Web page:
Referring now to FIGS. 2 and 3, the invention will be seen to comprise a tee-nut which is indicated generally as 10, having a base flange, 12, and an integral fastening sleeve, 14, extending perpendicularly therefrom. The sleeve, 14, has internal thread, 16, for the reception of a threaded member. Typically, such threaded member will be another portion of furniture such as the leg of a bed or table.
In such cases, the tee-nuts, 10, will be embedded in the wood, typically the wooden frame, on the bed, with the fastening sleeve 14 inserted in a pre-drilled hole.
These features are not illustrated herein since they are well known in the art and require no further description.
In order to secure the tee-nut in the wooden work piece, a plurality, usually four, fastening teeth 18 are formed integrally from the base flange, 12, by striking out elongated portions. Usually such teeth, 18, are provided with serrations or teeth to give them a better hold in the wood.
Again, these features are well known in the art and require no further description.
Usually, for the sake of simplicity, such base flanges are made with forward and rearward edges, 20 and 22, which are designated here as the forward and rear feed edges.
Side edges 24 of the flange ride in grooves in the track.
It will of course be appreciated that since the track was considerably oversized in relation to the thickness of the sheet metal of the base flange, that the forward feed edge 20 of one such tee-nut could, in the past, over-ride the rearward feed edge 22 of the next adjacent tee-nut and so on.
In accordance with the invention, this problem is now overcome by the incorporation of a forward feed abutment, 26, in the forward feed edge, 20, and a further rearward edge feed abutment, 28, in the rearward feed edge, 22.
As is apparent from FIGS. 2 and 3, such feed abutments are formed by indenting the sheet metal to a significant depth relative to the thickness of the base flange.
Since the forward feed abutment 26 of one tee-nut will always be in contact either with the rearward edge 22 or the rearward feed abutment 28 of the next adjacent tee-nut, it is impossible for the edges of the tee-nuts to override one another and cause jamming in the track.
The end result of the invention is illustrated generally in FIG. 4, showing the nature of this engagement in a typical situation.
It will of course be appreciated that while the formation of such abutments is best provided in the manner shown in FIGS. 2 and 3, that is to say by indenting the sheet metal of the base flange itself, it is also possible to provide such abutments in other ways. For example, it would be possible to simply provide one or more lanced out pieces, 30, as shown in FIG. 5.
While the invention is illustrated as applied to tee-nuts of sheet metal, the invention is not confined solely to such a construction.
Tee-nuts may be made of other materials, either cast metal, or non-metals such as plastics.
The foregoing is a description of a preferred embodiment of the invention which is given here by way of example only. The invention is not to be taken as limited to any of the specific features as described, but comprehends all such variations thereof as come within the scope of the appended claims.
|Cited Patent||Filing date||Publication date||Applicant||Title|
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|US3227270 *||Feb 8, 1963||Jan 4, 1966||Amp Inc||Clip carrier tape and clips|
|US3460217 *||Aug 18, 1966||Aug 12, 1969||Walter Leistner||Transfer device for nut fastening machine|
|US3480061 *||Sep 30, 1968||Nov 25, 1969||Walter Hermann Leistner||Fastener member|
|US3845860 *||Nov 24, 1972||Nov 5, 1974||Multifastener Corp||Fastener strip|
|Citing Patent||Filing date||Publication date||Applicant||Title|
|US5195854 *||Dec 18, 1991||Mar 23, 1993||Nagayama Electronic Industry Co. Ltd.||Tee nut|
|US5503596 *||Mar 7, 1994||Apr 2, 1996||Nagayama Electronic Industry Co., Ltd.||Method of manufacturing tee nuts|
|US6637994||Mar 26, 2002||Oct 28, 2003||Falcon Fasteners Reg'd||Square-headed rivet fastener|
|US6776380||Nov 19, 2002||Aug 17, 2004||Charles E. Kirk, Jr.||Method and apparatus for adjustably mounting a furniture leg on an article of furniture|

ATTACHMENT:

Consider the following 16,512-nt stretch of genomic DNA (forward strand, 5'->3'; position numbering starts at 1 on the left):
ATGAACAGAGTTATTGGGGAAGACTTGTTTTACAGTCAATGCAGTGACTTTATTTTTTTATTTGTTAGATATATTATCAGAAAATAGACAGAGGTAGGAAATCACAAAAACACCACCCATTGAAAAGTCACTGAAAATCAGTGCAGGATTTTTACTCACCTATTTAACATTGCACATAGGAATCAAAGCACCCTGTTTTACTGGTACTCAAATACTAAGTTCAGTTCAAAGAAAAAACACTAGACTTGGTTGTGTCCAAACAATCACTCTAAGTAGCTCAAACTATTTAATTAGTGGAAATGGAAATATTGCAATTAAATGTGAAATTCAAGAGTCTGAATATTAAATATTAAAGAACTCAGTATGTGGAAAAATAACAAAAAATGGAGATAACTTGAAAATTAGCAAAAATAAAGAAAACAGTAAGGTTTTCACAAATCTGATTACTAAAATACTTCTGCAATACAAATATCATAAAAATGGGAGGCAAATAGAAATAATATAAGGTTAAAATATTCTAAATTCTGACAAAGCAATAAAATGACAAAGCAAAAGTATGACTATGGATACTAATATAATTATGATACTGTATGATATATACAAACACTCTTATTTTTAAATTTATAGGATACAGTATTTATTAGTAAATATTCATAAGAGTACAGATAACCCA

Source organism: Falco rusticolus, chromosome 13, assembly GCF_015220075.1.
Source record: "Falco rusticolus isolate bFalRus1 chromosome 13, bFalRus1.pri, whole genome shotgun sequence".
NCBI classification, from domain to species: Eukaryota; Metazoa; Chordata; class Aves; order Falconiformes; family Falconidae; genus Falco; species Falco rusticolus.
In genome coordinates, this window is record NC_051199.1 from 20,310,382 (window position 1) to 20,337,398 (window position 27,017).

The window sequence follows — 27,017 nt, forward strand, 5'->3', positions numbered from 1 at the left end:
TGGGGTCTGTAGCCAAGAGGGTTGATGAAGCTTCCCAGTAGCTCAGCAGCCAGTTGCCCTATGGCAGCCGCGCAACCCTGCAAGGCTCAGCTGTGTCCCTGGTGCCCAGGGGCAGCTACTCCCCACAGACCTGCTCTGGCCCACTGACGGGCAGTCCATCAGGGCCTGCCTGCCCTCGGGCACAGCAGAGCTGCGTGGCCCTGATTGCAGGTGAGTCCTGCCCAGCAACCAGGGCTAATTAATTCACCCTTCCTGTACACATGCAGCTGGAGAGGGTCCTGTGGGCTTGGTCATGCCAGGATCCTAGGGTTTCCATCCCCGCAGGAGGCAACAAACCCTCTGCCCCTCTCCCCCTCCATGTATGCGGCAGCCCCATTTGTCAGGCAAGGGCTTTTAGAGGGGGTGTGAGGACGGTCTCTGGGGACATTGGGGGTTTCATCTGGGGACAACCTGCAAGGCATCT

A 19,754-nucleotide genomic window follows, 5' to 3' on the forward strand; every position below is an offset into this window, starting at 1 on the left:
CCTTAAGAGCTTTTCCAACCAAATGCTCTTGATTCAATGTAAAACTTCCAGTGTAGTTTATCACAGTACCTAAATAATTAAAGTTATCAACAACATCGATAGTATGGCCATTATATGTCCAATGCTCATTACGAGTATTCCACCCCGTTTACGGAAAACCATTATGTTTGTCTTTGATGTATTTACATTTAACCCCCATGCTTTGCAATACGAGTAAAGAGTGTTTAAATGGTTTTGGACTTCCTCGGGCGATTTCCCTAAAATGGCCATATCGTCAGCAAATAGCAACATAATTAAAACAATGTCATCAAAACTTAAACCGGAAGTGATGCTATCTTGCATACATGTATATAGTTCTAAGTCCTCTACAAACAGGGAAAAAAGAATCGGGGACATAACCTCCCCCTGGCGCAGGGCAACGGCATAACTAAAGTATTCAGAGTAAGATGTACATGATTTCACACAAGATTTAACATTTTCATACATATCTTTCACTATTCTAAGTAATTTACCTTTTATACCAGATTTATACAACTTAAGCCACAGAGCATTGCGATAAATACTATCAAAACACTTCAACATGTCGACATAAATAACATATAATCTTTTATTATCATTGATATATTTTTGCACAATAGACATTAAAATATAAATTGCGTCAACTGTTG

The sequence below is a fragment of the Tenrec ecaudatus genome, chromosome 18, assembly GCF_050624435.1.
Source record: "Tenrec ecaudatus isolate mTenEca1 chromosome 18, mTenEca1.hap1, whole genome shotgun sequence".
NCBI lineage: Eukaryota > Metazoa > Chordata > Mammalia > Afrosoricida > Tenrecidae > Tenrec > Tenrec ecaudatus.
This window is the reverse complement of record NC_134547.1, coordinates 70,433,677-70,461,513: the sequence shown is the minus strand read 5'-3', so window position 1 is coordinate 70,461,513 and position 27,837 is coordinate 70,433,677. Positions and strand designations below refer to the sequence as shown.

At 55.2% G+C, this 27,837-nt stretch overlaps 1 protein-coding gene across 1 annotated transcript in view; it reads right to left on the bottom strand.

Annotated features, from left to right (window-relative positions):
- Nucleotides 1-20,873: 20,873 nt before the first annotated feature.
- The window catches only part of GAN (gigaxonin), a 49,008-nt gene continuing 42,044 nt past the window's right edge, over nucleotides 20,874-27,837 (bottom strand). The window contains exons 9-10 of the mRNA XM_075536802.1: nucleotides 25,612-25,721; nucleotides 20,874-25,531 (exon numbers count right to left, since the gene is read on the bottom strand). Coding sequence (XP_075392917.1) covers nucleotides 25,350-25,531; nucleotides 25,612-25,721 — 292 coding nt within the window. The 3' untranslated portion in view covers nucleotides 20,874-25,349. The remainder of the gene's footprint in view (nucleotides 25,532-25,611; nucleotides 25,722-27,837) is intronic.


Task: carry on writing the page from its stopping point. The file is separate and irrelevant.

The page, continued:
|US6817079||Nov 20, 2002||Nov 16, 2004||Falcon Fasteners Reg'd||Method of riveting a headed fastener|
|US7189163 *||Jun 4, 2004||Mar 13, 2007||Nagayama Electronic Industry Co., Ltd.||T-nut for hopper feeding having a projection|
|US7419343||Oct 16, 2006||Sep 2, 2008||Nagayama Electronic Industry Co., Ltd.||T-nut for hopper feeding having a projection|
|US7674081||Sep 19, 2006||Mar 9, 2010||Stafast Products, Inc.||Hopper fed tee-nut having counterbore with nylon lock|
|US7726925||Jul 25, 2005||Jun 1, 2010||Falcon Fasteners Reg'd||Fastener with prongs|
|US8459920||Jan 31, 2009||Jun 11, 2013||Stafast Products, Inc.||Fastener|
|US8485910||Dec 7, 2008||Jul 16, 2013||Stafast Products, Inc.||Sealed end t-nut|
|US8672597||Feb 9, 2007||Mar 18, 2014||Stafast Products, Inc.||Fastener|
|US9212676||Nov 18, 2009||Dec 15, 2015||Stafast Products. Inc.||Fastener|
|US20040093712 *||Nov 20, 2002||May 20, 2004||Falcon Fasteners Reg'd||Method of riveting a headed fastener|
|US20040247411 *||Jun 4, 2004||Dec 9, 2004||Nagayama Electronic Industry Co., Ltd||T-nut for hopper feeding having a projection|
|US20060093457 *||Oct 29, 2004||May 4, 2006||Tian-Fu Cao||T nut|
|US20060140737 *||Dec 15, 2005||Jun 29, 2006||Nagayama Electric Co., Ltd.||T-nut|
|US20060291974 *||Jun 28, 2005||Dec 28, 2006||Mcgee Thomas||Nut insert|
|US20070020062 *||Jul 25, 2005||Jan 25, 2007||Falcon Fasteners Reg'd||Fastener with prongs|
|US20070031208 *||Oct 16, 2006||Feb 8, 2007||Nagayama Electronic Industry Co., Ltd.||T-nut for hopper feeding having a projection|
|US20080069660 *||Sep 19, 2006||Mar 20, 2008||Stafast Products, Inc.||Hopper fed tee-nut having counterbore with nylon lock|
|US20080193254 *||Feb 9, 2007||Aug 14, 2008||Stephen Selle||Fastener|
|US20100041486 *||Dec 7, 2008||Feb 18, 2010||Stephen Selle||Sealed end t-nut|
|US20110117355 *||Nov 18, 2009||May 19, 2011||Stephen Selle||Fastener|
|CN1077963C *||Mar 11, 1998||Jan 16, 2002||永山电子工业株式会社||螺母|
|EP1486686A2 *||Jun 8, 2004||Dec 15, 2004||Nagayama Electronic Industry Co., Ltd.||A t-nut for hopper feeding having a projection|
|EP1486686A3 *||Jun 8, 2004||Apr 12, 2006||Nagayama Electronic Industry Co., Ltd.||A t-nut for hopper feeding having a projection|
|U.S. Classification||411/176, 411/427|
|International Classification||F16B37/02, F16B37/04|
|Dec 3, 1984||AS||Assignment|
Owner name: SIGMA TOOL & MACHINE LIMITED, 251 NANTUCKET BOULEV
Free format text: ASSIGNMENT OF ASSIGNORS INTEREST.;ASSIGNOR:LEISTNER, HERBERT E.;REEL/FRAME:004333/0721
Effective date: 19841127
Owner name: SIGMA TOOL & MACHINE LIMITED,CANADA
Free format text: ASSIGNMENT OF ASSIGNORS INTEREST;ASSIGNOR:LEISTNER, HERBERT E.;REEL/FRAME:004333/0721
Effective date: 19841127
|Sep 29, 1988||FPAY||Fee payment|
Year of fee payment: 4
|Sep 25, 1992||FPAY||Fee payment|
Year of fee payment: 8
|Sep 17, 1996||FPAY||Fee payment|
Year of fee payment: 12